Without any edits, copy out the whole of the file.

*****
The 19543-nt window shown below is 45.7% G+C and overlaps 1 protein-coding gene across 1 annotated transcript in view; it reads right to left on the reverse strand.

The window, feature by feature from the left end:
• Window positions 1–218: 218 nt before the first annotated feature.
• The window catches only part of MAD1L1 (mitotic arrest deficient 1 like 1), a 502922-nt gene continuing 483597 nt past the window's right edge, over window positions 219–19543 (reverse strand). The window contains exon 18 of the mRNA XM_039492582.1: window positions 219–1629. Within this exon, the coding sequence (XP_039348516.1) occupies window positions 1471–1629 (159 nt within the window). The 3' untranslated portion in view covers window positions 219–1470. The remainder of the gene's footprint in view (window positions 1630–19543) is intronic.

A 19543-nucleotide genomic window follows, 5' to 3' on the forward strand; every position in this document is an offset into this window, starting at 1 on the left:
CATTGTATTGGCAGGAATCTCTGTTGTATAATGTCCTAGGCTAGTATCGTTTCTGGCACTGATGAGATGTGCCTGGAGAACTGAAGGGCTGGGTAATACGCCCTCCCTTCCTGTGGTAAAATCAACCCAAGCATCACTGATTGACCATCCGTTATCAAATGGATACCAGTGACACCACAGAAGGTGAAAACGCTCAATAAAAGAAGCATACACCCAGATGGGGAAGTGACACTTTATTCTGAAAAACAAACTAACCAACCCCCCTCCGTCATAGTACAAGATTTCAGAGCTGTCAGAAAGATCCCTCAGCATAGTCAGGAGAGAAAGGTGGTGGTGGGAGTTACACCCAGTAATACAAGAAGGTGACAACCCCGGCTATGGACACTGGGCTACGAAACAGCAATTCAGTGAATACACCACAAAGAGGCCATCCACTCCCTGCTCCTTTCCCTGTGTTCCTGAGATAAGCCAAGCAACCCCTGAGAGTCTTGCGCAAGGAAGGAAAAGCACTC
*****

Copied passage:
The 19543-nt window shown below is 45.7% G+C and overlaps 1 protein-coding gene across 1 annotated transcript in view; it reads right to left on the reverse strand.

The window, feature by feature from the left end:
• Window positions 1–218: 218 nt before the first annotated feature.
• The window catches only part of MAD1L1 (mitotic arrest deficient 1 like 1), a 502922-nt gene continuing 483597 nt past the window's right edge, over window positions 219–19543 (reverse strand). The window contains exon 18 of the mRNA XM_039492582.1: window positions 219–1629. Within this exon, the coding sequence (XP_039348516.1) occupies window positions 1471–1629 (159 nt within the window). The 3' untranslated portion in view covers window positions 219–1470. The remainder of the gene's footprint in view (window positions 1630–19543) is intronic.

A 19543-nucleotide genomic window follows, 5' to 3' on the forward strand; every position in this document is an offset into this window, starting at 1 on the left:
CATTGTATTGGCAGGAATCTCTGTTGTATAATGTCCTAGGCTAGTATCGTTTCTGGCACTGATGAGATGTGCCTGGAGAACTGAAGGGCTGGGTAATACGCCCTCCCTTCCTGTGGTAAAATCAACCCAAGCATCACTGATTGACCATCCGTTATCAAATGGATACCAGTGACACCACAGAAGGTGAAAACGCTCAATAAAAGAAGCATACACCCAGATGGGGAAGTGACACTTTATTCTGAAAAACAAACTAACCAACCCCCCTCCGTCATAGTACAAGATTTCAGAGCTGTCAGAAAGATCCCTCAGCATAGTCAGGAGAGAAAGGTGGTGGTGGGAGTTACACCCAGTAATACAAGAAGGTGACAACCCCGGCTATGGACACTGGGCTACGAAACAGCAATTCAGTGAATACACCACAAAGAGGCCATCCACTCCCTGCTCCTTTCCCTGTGTTCCTGAGATAAGCCAAGCAACCCCTGAGAGTCTTGCGCAAGGAAGGAAAAGCACTC